Keep Your Home Safe

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Keep Your Home Safe

Residential burglars know many of us are lax when it comes to home security. While there is no guarantee that you will not be the victim of a crime regardless of the precautions taken, simple measures can descourage a burglar.

To deter, delay, deny, or detect a burglar:

  • Always lock your doors and windows when leaving. Sash windows can be “pinned” to prevent someone from forcing open. (note #1)
    Sliding doors and windows should either be drilled and pinned or secured with a patio door lock.
    Basement windows can be nailed/screwed shut, barred, or glass blocked.
  • Never leave a house key under a doormat, in a flower pot, or on the ledge of a door.
  • Exterior doors should have a one-inch deadbolt lock that can only be opened with a key. The strike plate should be secured with 3” long screws. Replace rotted door frames with new, solid wood.
  • Make sure the perimeter of your home is well lit, especially front and back door areas. Lights should be out of reach from ground level.
  • Trim all shrubs and trees which obstruct a clear view of the entrances and windows of your home.


When Away for any length of time:

  • Use timers so lights, radio, and TV go on and off at various times to indicate that someone may be home.
  • Have someone you trust collect daily mail, newspapers, or anything else that might be delivered or left on your property.
  • Give a neighbor your trip plans and an emergency phone number.
  • Ask a neighbor to use your garbage cans, mow your lawn, shovel your walk, and park in your driveway.
  • Don’t advertise on social media websites when you will be traveling.

General Guidelines:

  • If your residence has a jimmied door or a broken window, don’t go in. Confronting a burglar can be dangerous. Instead, call 9-1-1.
  • Do not leave the porch light on during the day.
  • Never open the door to strangers. Always demand to see identification before opening the door. If the person acts suspicious or refuses to provide identification, call the police.
  • Draw and/or close all curtains, blinds and shutters at night and when away.
  • Make sure all side and back gates are closed and well locked.
  • Do not leave notes on your door indicating you are out or when you will return.
  • Do not keep your cash and jewelry in predictable places like nightstands or drawers.
  • Move valuables (laptops, electronics, purse, and keys) away from outside view and off of countertops, hooks, and chairs next to entryways.
  • Keep garage doors closed and locked at all times, even when close by. “Pin” the overhead door track so it cannot be forced open.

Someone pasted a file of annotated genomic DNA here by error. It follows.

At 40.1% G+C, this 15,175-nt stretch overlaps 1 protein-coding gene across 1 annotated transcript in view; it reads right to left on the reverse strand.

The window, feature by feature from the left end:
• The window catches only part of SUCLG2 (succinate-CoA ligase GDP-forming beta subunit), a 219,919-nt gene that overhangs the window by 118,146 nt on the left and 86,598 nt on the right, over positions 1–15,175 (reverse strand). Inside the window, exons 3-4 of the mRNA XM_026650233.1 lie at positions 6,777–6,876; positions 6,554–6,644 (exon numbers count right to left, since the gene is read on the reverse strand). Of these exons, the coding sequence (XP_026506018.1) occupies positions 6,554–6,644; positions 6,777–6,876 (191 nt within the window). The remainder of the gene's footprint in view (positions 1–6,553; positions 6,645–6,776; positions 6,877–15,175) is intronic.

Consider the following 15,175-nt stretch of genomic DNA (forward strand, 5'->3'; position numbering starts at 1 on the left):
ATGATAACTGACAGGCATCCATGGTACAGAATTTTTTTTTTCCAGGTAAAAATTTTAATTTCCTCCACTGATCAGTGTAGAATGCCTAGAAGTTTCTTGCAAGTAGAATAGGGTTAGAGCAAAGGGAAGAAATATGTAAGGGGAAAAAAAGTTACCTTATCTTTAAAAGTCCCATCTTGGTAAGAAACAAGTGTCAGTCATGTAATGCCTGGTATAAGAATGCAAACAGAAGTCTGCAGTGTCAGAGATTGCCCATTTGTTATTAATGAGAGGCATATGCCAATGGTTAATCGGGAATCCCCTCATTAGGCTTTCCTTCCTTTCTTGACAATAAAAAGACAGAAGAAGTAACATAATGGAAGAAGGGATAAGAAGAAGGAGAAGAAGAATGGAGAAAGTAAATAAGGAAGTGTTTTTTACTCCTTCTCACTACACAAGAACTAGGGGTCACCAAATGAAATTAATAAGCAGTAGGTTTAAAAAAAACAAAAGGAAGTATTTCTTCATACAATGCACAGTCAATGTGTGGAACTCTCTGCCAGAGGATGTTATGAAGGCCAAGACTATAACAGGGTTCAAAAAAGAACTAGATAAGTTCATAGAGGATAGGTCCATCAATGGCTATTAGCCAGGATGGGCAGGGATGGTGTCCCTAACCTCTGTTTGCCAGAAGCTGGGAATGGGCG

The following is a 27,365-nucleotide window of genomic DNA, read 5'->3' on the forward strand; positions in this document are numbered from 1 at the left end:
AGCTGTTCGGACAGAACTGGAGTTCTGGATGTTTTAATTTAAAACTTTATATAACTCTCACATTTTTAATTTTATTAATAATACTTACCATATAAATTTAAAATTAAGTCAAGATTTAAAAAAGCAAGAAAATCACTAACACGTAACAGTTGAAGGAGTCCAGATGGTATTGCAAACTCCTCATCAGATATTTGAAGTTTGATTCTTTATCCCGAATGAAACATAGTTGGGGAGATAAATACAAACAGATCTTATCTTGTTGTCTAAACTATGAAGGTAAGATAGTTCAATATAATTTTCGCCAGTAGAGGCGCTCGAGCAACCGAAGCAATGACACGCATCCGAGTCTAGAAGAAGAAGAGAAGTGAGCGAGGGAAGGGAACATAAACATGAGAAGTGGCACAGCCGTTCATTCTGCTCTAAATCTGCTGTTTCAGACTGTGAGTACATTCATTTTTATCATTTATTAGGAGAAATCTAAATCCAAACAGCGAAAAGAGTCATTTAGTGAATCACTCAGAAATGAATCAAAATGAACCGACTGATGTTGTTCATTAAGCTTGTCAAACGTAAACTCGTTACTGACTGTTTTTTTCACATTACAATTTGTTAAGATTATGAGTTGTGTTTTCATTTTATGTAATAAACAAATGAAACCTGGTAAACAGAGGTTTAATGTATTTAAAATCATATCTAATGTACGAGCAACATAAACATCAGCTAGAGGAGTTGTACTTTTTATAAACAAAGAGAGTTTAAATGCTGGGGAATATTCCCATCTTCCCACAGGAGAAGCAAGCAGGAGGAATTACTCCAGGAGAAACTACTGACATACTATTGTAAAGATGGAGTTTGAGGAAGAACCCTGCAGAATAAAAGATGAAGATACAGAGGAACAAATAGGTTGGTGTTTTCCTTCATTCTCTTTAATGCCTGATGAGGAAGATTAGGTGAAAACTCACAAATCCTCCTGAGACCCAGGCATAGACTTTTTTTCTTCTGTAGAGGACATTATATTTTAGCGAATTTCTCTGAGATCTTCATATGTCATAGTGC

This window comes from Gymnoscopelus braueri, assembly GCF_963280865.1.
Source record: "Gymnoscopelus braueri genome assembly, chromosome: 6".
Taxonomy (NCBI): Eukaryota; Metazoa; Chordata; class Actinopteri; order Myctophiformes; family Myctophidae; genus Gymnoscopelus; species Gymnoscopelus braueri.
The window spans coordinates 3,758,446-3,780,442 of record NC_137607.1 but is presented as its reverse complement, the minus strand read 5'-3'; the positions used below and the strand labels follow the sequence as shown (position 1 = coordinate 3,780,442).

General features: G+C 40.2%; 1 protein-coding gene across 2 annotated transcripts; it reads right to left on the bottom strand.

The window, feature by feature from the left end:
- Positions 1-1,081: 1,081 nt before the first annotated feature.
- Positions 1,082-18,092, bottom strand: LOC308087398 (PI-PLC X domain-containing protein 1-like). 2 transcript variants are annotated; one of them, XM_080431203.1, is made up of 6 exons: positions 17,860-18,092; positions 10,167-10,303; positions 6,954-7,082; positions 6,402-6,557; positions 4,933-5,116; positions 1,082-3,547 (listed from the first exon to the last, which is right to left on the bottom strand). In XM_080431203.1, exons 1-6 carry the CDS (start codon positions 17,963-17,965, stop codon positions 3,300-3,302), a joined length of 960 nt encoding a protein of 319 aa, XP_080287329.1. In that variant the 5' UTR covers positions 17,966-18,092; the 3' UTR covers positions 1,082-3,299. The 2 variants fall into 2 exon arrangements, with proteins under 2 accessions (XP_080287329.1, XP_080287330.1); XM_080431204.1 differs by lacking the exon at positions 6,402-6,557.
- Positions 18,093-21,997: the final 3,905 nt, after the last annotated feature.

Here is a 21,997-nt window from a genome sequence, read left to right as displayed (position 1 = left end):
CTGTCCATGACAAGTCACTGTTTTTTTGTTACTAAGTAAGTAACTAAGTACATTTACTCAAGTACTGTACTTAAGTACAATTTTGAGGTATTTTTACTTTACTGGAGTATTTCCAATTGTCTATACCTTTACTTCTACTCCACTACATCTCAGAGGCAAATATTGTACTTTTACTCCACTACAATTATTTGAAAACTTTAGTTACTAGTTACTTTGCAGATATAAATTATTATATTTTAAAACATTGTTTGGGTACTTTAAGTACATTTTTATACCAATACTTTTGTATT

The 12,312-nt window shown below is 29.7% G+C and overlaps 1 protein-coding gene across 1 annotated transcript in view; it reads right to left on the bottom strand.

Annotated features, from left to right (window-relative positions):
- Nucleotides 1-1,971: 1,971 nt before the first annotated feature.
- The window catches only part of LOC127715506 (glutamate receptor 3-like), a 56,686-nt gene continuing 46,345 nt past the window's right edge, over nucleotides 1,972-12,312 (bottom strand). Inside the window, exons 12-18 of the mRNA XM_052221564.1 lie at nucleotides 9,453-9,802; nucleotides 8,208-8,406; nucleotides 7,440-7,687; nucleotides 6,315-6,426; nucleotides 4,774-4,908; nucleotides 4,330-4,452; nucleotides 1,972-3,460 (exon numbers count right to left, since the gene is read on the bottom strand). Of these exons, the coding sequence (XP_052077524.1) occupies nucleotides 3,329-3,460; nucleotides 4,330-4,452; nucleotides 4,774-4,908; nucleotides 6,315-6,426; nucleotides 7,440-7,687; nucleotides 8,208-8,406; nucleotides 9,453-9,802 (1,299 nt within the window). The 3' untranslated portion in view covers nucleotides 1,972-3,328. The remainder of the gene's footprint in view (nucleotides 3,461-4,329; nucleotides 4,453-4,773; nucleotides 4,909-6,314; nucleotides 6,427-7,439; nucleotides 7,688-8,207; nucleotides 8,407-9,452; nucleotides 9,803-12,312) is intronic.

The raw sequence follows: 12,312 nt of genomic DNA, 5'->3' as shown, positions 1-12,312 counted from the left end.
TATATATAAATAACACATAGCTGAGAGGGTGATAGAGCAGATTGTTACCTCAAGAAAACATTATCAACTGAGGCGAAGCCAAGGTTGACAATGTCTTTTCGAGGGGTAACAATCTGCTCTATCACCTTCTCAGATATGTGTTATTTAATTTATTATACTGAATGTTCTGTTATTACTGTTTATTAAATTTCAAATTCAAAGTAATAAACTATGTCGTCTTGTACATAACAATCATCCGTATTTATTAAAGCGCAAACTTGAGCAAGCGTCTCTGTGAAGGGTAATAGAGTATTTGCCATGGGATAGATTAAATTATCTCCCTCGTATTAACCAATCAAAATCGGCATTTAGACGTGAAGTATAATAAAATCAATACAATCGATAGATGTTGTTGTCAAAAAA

• Invest in an alarm system; if you have an alarm system, be sure to use it. Inexpensive battery door/window and motion detector alarms are a deterrent.
  • Mark electronics, tools, mowers, snow blowers, etc. with your driver’s license number, and keep a record of all serial numbers, and receipts. Take pictures so police can return recovered items and a claim can be filed with insurance.

Be active on your block so youget to know your neighbors. They are your best crime deterrent. They may spot a burglar before you ever know someone is attempting to enter your home. Watch your neighbors’ houses as you would your own. Be watchful of area businesses as well.

You are the eyes and ears for the police. Be cognizant of suspicious activity on streets, sidewalks, and alleys. Trust your instincts. Don’t worry about bothering the police. Provide as much information as possible to help officers identify the suspect or connect to patterns of other reported activity. (See Notes 2, 3)

Note 1. Pinning can be easily done in double hung windows by drilling an angled hole through the top frame of the lower window into the frame of the upper window. Eye bolts or nails can then be inserted into the holes. A second hole can be drilled in the upper window frame so that with “pin” inserted the window can be partially opened, but not enough for someone to climb in.

Note 2. District 3 Non-emergency number is 933.4444.  When menu options start, enter “9” so the call gets recorded.

Information needed by police: What happened? When? Where? Is anyone injured? Vehicle description and license number? Direction of flight? Description of persons?

Note 3. What is suspicious?
Strangers wandering, sitting in parked cars, or driving slowly. Persons looking into windows, yards, vehicles or garages, or loitering, going door to door trying doorknobs. Property being removed from or placed into vehicles or buildings. Open or broken doors or windows. Heavy human traffic to and from a residence. Unusual noises like gunshots, screaming, sounds of a fight, breaking glass, barking dogs. Apparent open-air business transactions conducted from a vehicle. Abandoned vehicle.

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